3. We’re partnering with communities who are way ahead of us in tackling these issues.
The female dev community in New York is a growing one (hooray!), so for us — both from a recruiting standpoint and a learning standpoint — it makes total sense to partner with these groups. We work with NYPyLadies and recently hosted a workshop focused on helping women discover their tech expertise and prepare speaking proposals for PyCon 2014. We’re learning from their experiences, their opinions, and their feedback to helping us get to gender engineering parity on our own team. But there are more groups we can be working with, and more time we can be putting in.
4. We’re being brutally honest with ourselves and with you.
Our goal is not to hire one woman, pat ourselves on the back, check the box and move on. That thinking is contrary to everything that we want to achieve and, frankly, is total bullshit. We also know that there’s no silver bullet here. The ton of the stuff we’ve listed above and the new things we’re trying aren’t going to make too much of a difference — but it’s all worth doing for the short and long term, and you’ve got to start somewhere. You guys have done this before, faced these challenges in your own hiring and team building, so tell us what we’re doing wrong — and more importantly, tell us what we could be doing right.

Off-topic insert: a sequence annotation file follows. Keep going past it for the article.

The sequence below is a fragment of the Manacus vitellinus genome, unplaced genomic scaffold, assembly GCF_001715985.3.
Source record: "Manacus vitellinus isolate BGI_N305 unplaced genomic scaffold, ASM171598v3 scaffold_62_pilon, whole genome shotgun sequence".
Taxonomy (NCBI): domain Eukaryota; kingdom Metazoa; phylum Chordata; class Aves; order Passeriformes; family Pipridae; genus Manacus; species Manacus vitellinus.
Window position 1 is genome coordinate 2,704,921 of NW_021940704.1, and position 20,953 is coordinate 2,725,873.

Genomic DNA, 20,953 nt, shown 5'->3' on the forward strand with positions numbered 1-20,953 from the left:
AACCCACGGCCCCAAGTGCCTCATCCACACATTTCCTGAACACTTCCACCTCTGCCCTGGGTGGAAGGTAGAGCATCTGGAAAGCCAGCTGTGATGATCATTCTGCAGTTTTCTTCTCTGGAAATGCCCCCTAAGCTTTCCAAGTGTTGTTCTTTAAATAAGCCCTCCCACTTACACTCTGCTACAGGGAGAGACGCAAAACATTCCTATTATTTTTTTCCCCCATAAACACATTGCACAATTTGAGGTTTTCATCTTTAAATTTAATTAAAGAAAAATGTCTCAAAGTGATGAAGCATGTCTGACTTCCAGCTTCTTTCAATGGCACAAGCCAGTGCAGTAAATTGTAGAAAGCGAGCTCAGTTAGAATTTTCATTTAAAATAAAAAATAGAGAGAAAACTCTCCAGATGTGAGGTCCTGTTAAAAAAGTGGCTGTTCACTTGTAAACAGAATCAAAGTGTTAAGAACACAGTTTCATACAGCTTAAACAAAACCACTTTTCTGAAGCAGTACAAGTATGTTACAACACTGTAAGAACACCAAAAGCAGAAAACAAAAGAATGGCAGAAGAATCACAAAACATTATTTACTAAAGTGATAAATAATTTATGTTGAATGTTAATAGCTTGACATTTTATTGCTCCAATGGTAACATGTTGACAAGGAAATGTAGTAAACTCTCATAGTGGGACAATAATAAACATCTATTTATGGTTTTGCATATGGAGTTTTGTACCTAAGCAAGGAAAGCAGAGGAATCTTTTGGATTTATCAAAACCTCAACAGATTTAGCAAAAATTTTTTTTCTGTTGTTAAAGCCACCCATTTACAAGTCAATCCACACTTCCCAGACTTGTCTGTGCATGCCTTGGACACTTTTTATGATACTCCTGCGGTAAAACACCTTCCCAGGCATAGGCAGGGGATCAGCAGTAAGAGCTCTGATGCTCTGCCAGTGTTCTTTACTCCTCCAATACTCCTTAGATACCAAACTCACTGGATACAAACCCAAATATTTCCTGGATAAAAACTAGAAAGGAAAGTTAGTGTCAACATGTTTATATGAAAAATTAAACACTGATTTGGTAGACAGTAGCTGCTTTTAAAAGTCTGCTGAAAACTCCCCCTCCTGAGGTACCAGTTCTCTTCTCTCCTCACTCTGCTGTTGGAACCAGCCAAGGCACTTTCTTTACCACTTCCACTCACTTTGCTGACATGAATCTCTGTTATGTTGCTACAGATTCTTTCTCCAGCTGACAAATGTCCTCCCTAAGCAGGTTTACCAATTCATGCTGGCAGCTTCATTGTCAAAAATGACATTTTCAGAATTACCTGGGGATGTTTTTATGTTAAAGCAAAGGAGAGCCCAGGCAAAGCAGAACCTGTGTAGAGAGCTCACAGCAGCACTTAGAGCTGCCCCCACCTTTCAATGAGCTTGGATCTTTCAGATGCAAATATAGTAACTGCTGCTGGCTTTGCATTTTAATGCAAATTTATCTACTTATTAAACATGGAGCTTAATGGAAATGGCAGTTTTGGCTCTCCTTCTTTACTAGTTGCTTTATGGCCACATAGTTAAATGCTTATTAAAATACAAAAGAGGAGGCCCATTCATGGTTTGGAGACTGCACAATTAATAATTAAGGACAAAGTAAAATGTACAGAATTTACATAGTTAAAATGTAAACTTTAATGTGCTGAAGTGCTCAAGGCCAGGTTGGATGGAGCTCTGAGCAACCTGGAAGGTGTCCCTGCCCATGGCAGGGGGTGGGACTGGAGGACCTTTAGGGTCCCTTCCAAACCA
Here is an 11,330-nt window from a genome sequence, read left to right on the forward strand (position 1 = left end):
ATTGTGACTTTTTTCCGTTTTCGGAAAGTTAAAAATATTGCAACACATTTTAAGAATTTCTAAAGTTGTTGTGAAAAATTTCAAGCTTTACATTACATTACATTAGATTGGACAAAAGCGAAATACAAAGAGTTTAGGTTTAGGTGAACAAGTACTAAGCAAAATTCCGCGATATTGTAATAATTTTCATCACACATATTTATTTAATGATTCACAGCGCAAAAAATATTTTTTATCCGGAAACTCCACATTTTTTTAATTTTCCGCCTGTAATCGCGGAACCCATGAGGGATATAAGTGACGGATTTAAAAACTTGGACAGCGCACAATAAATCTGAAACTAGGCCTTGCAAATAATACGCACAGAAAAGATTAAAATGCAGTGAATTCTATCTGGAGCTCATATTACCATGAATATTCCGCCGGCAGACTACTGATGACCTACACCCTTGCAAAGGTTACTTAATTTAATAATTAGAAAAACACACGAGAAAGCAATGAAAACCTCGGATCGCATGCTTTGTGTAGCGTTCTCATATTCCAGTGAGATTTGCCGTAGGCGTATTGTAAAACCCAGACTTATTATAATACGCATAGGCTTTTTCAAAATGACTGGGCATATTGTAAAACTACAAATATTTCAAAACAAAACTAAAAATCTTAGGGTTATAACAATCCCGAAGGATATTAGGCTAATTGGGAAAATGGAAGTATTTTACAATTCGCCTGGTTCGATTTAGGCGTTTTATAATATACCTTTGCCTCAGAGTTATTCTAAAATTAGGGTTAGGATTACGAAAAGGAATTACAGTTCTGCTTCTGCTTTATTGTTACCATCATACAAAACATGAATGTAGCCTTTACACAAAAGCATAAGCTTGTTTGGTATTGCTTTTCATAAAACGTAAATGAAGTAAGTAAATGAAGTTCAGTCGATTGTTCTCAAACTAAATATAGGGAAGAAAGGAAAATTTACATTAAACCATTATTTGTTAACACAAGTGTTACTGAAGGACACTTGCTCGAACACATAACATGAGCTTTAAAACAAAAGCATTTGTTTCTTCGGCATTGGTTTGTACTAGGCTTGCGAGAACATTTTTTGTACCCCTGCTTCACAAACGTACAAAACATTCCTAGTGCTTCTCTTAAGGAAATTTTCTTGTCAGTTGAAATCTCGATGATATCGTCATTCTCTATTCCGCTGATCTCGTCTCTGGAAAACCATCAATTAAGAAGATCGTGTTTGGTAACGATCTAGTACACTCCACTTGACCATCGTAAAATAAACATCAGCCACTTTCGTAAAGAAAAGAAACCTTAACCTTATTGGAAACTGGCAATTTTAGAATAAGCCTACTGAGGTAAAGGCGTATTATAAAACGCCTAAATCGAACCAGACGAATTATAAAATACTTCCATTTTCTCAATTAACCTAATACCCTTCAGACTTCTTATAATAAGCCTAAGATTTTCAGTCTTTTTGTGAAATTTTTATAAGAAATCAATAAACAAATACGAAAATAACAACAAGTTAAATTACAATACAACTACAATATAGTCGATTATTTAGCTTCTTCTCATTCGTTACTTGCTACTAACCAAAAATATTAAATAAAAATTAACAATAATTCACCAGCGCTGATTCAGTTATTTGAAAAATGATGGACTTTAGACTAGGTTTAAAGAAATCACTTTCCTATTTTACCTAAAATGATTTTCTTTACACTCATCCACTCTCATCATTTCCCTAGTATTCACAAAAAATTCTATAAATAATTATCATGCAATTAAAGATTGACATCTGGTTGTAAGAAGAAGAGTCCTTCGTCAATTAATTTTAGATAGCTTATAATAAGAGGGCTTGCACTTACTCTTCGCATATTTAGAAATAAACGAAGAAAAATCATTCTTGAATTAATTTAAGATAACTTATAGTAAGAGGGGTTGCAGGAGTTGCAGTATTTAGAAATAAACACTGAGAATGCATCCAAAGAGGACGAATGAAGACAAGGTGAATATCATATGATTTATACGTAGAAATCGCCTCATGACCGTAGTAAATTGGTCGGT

The point is that, while we’re focused on tactical successes and learnings, what we learn through this experience isn’t just for us. What we learn with your help will give other folks in the industry some concrete tips to get better at creating environments and processes that develop, accelerate, and empower women in tech.
Image credit: CC by Intel Photos